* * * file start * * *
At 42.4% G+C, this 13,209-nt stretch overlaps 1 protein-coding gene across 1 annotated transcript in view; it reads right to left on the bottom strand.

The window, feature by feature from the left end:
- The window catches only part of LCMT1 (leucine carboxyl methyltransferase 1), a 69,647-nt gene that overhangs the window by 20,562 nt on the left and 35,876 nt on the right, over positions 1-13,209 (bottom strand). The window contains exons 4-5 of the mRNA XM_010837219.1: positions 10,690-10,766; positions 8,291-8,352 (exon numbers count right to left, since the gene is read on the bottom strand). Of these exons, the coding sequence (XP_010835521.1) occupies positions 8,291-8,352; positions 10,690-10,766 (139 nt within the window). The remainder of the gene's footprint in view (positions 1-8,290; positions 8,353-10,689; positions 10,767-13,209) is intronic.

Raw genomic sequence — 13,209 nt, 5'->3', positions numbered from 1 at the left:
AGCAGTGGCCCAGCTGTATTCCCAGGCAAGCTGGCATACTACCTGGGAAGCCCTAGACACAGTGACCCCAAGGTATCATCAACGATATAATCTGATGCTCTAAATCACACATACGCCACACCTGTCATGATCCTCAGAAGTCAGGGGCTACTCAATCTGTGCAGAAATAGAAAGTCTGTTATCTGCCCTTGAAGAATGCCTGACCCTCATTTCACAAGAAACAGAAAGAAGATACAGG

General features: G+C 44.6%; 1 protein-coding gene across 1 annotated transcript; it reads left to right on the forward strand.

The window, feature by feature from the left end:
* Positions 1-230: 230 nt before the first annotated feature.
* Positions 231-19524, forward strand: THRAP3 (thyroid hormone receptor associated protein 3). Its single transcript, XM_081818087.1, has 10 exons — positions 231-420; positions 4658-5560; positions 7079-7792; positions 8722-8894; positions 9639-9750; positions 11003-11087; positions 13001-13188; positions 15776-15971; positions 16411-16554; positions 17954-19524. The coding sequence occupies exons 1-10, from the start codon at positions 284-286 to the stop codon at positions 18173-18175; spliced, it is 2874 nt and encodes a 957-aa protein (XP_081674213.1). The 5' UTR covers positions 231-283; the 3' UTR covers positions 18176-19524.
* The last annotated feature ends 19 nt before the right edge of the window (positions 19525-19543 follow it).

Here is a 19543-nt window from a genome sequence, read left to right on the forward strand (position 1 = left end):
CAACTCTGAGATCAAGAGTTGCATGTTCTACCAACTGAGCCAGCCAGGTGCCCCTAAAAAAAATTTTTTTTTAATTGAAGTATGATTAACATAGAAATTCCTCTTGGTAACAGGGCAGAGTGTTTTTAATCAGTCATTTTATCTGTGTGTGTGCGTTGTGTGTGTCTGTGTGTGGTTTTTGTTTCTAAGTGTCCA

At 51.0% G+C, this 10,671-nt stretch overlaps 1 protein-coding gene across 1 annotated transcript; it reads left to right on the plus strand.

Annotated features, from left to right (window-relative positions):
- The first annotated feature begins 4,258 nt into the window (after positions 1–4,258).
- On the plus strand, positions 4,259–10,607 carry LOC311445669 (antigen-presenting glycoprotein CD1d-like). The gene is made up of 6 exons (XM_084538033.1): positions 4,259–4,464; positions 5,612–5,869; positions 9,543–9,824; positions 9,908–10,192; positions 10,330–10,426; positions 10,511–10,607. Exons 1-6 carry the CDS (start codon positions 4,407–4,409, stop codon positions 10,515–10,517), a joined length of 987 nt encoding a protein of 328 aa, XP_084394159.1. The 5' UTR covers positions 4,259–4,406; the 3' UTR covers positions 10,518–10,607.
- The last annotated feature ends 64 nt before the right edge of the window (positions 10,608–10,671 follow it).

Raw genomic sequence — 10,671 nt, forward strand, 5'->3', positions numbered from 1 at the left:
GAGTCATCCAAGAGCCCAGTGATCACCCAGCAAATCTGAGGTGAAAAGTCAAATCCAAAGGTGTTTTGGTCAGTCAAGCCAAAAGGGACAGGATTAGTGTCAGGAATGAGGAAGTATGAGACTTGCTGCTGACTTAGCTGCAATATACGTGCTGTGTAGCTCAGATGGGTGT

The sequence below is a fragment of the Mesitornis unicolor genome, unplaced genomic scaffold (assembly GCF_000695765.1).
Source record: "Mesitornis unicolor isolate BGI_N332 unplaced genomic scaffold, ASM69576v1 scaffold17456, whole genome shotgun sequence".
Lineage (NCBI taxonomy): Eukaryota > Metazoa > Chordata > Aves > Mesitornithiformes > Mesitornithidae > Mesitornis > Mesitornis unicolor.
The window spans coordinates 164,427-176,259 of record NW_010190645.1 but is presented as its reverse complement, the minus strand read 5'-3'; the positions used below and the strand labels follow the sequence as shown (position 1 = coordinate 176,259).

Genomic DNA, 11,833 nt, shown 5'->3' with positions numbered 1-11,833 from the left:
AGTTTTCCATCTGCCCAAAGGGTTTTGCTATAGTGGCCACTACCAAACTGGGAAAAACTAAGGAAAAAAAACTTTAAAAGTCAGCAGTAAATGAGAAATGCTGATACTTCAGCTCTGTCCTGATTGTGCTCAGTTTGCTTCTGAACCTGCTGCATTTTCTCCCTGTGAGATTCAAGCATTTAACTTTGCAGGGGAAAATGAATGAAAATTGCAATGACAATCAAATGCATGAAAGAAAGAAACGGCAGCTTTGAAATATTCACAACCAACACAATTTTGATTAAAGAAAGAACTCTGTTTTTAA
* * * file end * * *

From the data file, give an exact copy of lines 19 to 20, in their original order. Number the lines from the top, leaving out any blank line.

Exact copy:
GAGTCATCCAAGAGCCCAGTGATCACCCAGCAAATCTGAGGTGAAAAGTCAAATCCAAAGGTGTTTTGGTCAGTCAAGCCAAAAGGGACAGGATTAGTGTCAGGAATGAGGAAGTATGAGACTTGCTGCTGACTTAGCTGCAATATACGTGCTGTGTAGCTCAGATGGGTGT

The sequence below is a fragment of the Mesitornis unicolor genome, unplaced genomic scaffold (assembly GCF_000695765.1).